Research News

Ancient tree reveals cause of spike in Arctic temperature

A tree preserved in a New Zealand peat swamp for 30,000 years has revealed new information about the last ice age.

Cold region ‘tipping point’ now inevitable

The decline of cold regions called periglacial zones is now inevitable due to climate change, researchers say

Community support for protection of the Great Barrier Reef

Who cares about the Great Barrier Reef? Many people, according to a paper published in the journal Proceedings of the National Academy of Sciences.

Smart doll uses ‘espionage’ powers for education

A controversial “smart doll” has been reprogrammed to enlighten adults rather than potentially spying on children.

Commuters could help cut Exeter congestion

City commuters could play a pivotal role in helping curb traffic congestion in and around Exeter, thanks to a pioneering initiative.

Supporting coastal communities in Southeast Asia

A group of UK researchers have been awarded funding to help support coastal communities in East and South East Asia that depend on healthy and diverse marine ecosystems.

Sea temperature changes contributing to droughts

Fluctuations in sea surface temperature are a factor in causing persistent droughts, research suggests. 

Monitoring changes in wetland extent can help predict the rate of climate change

Monitoring changes to the amount of wetlands in regions where permafrost is thawing should be at the forefront of efforts to predict future rates of climate change, new research shows.

Top scientist to talk climate change at Glastonbury

Glastonbury festivalgoers can look forward to a heady mix of Ed Sheeran, Foo Fighters, Katy Perry – and a lesson on climate change from a top scientist.

Public confused by climate change messages

Experts, charities, the media and government confuse the public by speaking “different languages” on climate change.

Summer rainfall in vulnerable African region can be predicted

Summer rainfall in one of the world’s most drought-prone regions can now be predicted months or years in advance, climate scientists at the Met Office and the University of Exeter say.

Planting trees ‘not viable alternative’ to cutting emissions

Growing plants to capture CO2 is not a viable way to curb climate change, a new study shows.

Antarctica ‘greening’ due to climate change

Plant life on Antarctica is growing rapidly due to climate change, scientists have found.

Geographers to walk the route of new power line

A group of geographers will walk along the route of proposed new electricity pylons to discover how local people are coming to terms with the impact of the construction on the landscape.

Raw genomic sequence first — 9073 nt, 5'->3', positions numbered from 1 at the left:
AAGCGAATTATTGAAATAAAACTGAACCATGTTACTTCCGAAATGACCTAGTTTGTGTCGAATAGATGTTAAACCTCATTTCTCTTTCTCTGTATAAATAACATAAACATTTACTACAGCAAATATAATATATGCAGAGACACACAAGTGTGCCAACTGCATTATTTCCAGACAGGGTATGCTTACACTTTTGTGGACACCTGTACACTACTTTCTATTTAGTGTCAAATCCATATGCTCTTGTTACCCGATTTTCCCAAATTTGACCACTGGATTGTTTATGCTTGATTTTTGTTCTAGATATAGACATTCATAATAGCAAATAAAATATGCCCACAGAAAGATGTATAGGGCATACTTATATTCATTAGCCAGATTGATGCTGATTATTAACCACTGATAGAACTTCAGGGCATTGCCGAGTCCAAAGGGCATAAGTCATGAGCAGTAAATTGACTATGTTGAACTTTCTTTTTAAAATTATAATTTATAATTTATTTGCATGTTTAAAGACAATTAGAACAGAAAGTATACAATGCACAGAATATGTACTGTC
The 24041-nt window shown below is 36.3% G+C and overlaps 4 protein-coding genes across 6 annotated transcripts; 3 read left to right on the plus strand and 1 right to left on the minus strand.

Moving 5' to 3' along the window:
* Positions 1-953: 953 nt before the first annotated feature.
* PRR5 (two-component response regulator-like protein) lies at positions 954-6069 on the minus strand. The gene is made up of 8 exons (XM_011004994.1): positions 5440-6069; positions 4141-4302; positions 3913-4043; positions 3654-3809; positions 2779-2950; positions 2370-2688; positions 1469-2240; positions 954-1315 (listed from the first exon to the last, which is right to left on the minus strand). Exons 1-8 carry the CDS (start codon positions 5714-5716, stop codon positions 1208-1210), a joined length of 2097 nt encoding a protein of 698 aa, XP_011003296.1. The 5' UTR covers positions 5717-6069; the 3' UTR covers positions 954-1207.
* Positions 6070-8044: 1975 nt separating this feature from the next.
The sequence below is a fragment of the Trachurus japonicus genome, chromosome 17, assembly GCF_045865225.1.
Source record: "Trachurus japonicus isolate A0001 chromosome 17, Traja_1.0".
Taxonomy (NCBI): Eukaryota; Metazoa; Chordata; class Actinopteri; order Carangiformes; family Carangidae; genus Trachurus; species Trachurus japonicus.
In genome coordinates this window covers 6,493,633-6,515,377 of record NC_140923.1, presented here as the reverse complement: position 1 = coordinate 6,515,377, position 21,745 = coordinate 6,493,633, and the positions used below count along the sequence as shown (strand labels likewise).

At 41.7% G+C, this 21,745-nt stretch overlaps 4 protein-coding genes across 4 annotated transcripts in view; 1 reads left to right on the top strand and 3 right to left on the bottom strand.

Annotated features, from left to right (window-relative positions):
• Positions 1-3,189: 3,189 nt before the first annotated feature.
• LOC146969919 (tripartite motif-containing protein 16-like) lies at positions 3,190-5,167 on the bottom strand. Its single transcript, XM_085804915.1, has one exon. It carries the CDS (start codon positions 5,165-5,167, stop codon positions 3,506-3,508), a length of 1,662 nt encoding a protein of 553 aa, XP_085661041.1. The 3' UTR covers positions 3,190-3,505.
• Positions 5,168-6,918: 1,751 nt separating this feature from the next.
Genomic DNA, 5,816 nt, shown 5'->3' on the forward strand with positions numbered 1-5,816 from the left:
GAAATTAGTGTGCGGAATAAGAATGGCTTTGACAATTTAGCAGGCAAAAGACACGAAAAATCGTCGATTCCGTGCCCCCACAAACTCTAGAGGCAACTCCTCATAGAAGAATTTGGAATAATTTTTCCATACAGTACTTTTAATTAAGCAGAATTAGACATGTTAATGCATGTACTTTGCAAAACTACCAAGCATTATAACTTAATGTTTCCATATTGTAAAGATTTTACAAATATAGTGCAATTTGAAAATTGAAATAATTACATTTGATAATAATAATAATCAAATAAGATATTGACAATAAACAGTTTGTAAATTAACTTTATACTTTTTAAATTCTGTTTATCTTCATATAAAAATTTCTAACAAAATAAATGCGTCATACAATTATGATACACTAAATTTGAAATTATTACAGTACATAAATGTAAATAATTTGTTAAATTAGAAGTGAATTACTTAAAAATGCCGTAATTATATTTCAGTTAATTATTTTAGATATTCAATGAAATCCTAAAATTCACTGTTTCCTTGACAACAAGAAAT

Jurassic drop in ocean oxygen lasted a million years

Dramatic drops in oceanic oxygen, which cause mass extinctions of sea life, come to a natural end – but it takes about a million years.

Brexit negotiations crucial for future UK energy supplies and nuclear safeguards

Energy policy offers the UK and EU an important opportunity to develop new models of partnership and common ground imperative to the UK’s future, according to a new Chatham House paper.

Exeter Geography department gets gender equality award

The University of Exeter’s Geography department has earned an Athena SWAN silver award for gender equality.

Tropical rainstorms and a wobbly rope bridge in the cloudy treetops at the Eden Project’s new Weather Maker

Visitors to the Eden Project can now trek across an aerial rope bridge, shelter from tropical rain and travel through clouds thanks to the opening of a thrilling new rainforest walkway.

Extensive ice cap once covered sub-antarctic island of South Georgia

A new study reveals the sub-antarctic island of South Georgia – famous for its wildlife – was covered by a massive ice cap during the last ice age.

Ancient peoples shaped Amazon rainforest

The Amazon rainforest was shaped by ancient people who lived there, new research reveals.

Caledonian forests threatened by climatic change

Efforts to conserve the remaining fragments of the great Forest of Caledon in Scotland may be doomed to fail unless a new strategy is rapidly adopted, new research suggests.

Watching birds near your home is good for your mental health

People living in neighbourhoods with more birds, shrubs and trees are less likely to suffer from depression, anxiety and stress, according to research.

Impacts of mass coral die-off on Indian Ocean reefs revealed